Origins: Copyright is the exclusive right to copy a creative work or allow someone else to do so. It includes the sole right to publish, produce or reproduce, to perform in public, to communicate a work to the public by telecommunication, to translate a work, and in some cases, to rent the work.
You establish your copyright the moment your work is created and fixed in a tangible form. While you need not register your works with the United States Copyright Office to establish ownership of your intellectual property, you will have to register such items if you wish to bring a lawsuit for infringement of a U.S. work. (The fees for such service are laid out on this page.)
As to why to register your works if they are already under copyright from the moment of creation, the United States Copyright Office says:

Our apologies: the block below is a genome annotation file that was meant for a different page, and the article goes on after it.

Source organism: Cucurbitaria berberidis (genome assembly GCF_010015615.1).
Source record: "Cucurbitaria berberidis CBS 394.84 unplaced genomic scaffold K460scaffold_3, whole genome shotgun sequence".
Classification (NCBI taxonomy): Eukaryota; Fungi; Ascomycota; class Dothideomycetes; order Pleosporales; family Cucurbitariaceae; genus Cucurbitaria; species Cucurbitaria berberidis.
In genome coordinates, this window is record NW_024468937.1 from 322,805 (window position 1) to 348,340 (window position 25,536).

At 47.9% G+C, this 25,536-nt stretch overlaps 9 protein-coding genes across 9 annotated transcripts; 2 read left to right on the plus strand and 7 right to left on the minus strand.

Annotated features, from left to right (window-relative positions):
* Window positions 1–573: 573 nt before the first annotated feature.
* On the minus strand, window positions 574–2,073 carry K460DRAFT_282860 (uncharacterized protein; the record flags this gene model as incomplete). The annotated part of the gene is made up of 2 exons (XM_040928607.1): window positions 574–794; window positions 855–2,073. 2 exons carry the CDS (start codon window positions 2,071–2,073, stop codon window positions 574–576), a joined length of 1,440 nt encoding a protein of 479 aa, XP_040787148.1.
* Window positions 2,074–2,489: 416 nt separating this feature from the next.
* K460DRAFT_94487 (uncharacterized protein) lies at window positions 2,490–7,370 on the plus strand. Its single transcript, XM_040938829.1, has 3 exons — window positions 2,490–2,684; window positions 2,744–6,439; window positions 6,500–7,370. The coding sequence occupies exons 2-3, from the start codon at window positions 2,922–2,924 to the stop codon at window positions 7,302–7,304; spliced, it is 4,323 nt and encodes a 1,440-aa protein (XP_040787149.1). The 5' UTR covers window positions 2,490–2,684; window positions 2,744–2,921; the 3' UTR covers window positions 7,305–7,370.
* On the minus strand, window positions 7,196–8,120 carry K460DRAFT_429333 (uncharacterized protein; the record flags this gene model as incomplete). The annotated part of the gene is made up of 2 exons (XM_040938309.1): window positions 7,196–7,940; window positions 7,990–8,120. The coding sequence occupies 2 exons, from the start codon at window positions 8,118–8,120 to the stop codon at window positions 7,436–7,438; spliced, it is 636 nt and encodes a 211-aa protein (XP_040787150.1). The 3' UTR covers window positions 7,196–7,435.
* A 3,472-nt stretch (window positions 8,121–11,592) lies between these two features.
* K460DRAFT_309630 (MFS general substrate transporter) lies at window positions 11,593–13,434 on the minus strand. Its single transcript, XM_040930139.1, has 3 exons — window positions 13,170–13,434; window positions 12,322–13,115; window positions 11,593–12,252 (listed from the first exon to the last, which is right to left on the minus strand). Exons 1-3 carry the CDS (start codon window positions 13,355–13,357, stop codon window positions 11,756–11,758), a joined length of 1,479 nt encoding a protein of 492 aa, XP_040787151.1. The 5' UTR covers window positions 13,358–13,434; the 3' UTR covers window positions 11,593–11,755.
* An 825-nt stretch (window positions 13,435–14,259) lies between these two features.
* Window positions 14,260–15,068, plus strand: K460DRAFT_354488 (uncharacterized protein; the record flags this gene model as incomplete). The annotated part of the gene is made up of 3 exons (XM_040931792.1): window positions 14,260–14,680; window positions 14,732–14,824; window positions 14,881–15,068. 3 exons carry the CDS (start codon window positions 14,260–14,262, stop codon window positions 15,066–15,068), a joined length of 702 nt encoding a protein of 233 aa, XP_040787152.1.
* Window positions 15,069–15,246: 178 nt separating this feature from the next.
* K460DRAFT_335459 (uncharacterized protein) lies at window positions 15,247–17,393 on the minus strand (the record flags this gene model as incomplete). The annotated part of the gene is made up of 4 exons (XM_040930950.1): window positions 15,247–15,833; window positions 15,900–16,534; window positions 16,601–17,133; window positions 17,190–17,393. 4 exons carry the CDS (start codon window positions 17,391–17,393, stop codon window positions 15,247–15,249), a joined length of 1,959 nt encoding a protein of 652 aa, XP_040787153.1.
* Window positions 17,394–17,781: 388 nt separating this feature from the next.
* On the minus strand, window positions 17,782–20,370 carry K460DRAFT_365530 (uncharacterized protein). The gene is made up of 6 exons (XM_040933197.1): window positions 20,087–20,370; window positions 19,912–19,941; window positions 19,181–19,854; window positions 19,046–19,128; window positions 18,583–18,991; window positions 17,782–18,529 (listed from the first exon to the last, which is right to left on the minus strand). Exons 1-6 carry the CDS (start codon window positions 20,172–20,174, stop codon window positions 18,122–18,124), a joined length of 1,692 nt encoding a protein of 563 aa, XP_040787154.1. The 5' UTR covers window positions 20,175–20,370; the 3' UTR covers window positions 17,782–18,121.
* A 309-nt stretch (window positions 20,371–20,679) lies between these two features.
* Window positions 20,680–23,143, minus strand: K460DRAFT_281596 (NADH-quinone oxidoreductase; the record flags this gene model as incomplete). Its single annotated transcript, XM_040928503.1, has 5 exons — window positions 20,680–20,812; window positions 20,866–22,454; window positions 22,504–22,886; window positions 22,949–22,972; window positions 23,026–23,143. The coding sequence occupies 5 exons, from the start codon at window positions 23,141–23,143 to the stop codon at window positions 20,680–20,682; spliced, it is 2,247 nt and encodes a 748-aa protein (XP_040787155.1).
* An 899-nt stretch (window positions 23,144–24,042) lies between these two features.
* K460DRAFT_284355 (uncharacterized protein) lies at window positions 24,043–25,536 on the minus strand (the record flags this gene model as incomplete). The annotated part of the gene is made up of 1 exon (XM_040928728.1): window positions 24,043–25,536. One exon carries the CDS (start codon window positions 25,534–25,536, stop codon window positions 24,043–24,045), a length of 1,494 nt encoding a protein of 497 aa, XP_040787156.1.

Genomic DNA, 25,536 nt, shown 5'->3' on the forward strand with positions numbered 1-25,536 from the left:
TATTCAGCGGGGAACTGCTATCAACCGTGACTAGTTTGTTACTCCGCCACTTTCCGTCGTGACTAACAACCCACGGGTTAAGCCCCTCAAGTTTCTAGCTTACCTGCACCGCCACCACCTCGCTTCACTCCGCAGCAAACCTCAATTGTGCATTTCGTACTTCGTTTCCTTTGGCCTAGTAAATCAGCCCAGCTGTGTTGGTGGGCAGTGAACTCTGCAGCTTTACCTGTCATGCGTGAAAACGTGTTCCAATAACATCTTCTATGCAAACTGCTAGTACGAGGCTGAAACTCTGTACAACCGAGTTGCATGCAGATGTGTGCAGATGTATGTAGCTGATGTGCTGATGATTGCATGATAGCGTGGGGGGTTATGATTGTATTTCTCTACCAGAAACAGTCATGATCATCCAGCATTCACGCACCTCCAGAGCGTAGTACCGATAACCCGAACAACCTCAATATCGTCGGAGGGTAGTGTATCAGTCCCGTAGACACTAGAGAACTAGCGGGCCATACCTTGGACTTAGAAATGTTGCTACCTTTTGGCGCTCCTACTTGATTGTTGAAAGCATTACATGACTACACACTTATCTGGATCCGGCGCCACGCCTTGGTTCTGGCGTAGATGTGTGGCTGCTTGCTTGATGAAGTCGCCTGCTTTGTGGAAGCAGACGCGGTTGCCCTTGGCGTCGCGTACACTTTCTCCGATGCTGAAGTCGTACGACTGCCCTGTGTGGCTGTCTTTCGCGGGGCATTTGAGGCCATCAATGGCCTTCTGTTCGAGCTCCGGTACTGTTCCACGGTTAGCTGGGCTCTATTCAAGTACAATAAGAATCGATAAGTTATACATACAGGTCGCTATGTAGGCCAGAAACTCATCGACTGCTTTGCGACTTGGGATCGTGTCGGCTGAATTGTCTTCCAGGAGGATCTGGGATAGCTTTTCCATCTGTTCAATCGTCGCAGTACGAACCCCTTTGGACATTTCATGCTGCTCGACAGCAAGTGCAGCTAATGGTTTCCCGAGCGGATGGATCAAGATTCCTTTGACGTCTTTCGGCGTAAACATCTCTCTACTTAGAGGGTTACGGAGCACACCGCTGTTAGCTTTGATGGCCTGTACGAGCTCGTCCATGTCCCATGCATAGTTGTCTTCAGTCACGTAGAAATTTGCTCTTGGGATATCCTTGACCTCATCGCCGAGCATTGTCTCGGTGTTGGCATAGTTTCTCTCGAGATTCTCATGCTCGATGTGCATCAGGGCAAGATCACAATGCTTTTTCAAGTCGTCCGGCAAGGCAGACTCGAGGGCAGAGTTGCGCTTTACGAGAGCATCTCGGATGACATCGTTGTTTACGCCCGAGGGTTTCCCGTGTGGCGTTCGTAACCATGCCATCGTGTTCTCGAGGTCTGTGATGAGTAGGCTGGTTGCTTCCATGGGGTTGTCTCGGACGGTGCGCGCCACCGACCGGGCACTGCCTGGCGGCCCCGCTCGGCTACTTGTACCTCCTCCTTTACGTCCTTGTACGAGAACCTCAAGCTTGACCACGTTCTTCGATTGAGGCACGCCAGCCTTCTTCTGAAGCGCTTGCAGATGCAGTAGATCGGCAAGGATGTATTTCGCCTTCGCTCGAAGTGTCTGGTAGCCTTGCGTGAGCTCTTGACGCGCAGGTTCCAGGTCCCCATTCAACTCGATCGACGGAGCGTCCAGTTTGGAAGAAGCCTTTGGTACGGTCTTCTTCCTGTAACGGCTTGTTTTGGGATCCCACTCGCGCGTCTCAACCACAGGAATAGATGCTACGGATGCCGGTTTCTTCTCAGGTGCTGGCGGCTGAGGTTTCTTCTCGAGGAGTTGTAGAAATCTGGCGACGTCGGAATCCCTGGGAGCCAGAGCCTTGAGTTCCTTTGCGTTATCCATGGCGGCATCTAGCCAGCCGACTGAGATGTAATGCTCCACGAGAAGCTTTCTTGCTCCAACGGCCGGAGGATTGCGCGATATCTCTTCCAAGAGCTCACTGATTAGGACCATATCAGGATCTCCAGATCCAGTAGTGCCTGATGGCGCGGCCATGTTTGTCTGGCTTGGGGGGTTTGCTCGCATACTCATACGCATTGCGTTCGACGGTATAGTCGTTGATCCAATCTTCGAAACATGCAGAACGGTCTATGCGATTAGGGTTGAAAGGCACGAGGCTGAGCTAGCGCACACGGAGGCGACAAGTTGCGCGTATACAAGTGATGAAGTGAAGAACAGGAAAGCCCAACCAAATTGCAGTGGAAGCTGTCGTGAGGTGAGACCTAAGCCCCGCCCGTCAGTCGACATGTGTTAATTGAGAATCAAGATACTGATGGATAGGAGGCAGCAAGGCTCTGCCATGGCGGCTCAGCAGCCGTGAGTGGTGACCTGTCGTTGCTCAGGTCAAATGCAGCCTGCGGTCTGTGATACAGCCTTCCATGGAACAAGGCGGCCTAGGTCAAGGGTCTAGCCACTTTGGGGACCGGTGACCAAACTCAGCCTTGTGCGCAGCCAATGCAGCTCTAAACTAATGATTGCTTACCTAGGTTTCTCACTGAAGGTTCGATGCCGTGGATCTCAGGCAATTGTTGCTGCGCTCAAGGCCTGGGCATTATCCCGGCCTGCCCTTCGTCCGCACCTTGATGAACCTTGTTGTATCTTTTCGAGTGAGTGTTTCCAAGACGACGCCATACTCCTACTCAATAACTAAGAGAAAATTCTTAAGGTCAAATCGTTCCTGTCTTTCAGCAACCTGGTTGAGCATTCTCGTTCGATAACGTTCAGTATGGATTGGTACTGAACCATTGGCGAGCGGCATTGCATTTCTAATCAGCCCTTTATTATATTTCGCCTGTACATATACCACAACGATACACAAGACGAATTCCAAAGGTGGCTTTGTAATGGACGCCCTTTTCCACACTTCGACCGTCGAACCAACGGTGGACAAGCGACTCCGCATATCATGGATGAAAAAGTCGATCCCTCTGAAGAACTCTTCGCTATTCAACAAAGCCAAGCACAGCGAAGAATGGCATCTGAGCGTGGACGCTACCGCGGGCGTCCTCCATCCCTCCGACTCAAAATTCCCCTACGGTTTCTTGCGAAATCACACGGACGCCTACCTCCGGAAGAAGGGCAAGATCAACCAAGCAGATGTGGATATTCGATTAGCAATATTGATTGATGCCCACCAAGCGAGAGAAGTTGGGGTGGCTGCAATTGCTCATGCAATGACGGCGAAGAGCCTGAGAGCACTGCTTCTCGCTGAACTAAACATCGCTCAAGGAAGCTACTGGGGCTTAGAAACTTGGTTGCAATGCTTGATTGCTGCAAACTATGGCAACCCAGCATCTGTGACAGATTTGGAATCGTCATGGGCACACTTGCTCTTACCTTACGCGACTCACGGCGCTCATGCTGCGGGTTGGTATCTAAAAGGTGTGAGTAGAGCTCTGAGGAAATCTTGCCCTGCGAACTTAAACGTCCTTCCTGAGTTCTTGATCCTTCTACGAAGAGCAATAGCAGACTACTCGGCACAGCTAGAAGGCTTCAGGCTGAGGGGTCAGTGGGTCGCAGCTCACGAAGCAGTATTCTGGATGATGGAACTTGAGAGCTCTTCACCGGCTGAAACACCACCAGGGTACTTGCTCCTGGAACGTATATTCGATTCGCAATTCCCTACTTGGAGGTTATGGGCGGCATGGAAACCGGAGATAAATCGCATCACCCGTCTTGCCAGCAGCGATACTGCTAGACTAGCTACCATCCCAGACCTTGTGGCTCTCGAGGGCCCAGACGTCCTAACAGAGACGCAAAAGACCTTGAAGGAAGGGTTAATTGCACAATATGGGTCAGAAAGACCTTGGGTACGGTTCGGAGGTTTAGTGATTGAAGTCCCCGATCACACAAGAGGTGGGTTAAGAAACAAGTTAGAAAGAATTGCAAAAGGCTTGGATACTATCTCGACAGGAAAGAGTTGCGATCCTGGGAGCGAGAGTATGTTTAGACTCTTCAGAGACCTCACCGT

The United States Copyright Office addresses the "poor man's copyright" thusly:
The practice of sending a copy of your own work to yourself is sometimes called a "poor man’s copyright." There is no provision in the copyright law regarding any such type of protection, and it is not a substitute for registration.
A creator could send himself or herself a copy by special delivery post (which gives a clear date stamp on the envelope), leaving the envelope unopened on its return (ensuring you also know what is inside each envelope in case you do this more than once). Alternatively you could lodge your work with a bank or solicitor. It is important to note, that this does not prove that a work is original or created by you. But it may be useful to be able to show the court that the work was in your possession at a particular date.
Brad Templeton's page about copyright myths addresses eleven other misapprehensions about copyrights. (Yes, his page is titled
Barbara "the write stuff" Mikkelson
|United States Copyright Office|
|Canadian Intellectual Property Office|
|Where Did Copyright Come From?
Last updated: 29 November 2009